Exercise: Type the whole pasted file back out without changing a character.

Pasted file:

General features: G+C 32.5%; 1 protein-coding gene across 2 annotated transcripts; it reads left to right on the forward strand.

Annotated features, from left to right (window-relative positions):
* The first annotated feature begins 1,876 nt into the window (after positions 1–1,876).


General features: G+C 32.5%; 1 protein-coding gene across 2 annotated transcripts; it reads left to right on the forward strand.

Annotated features, from left to right (window-relative positions):
* The first annotated feature begins 1,876 nt into the window (after positions 1–1,876).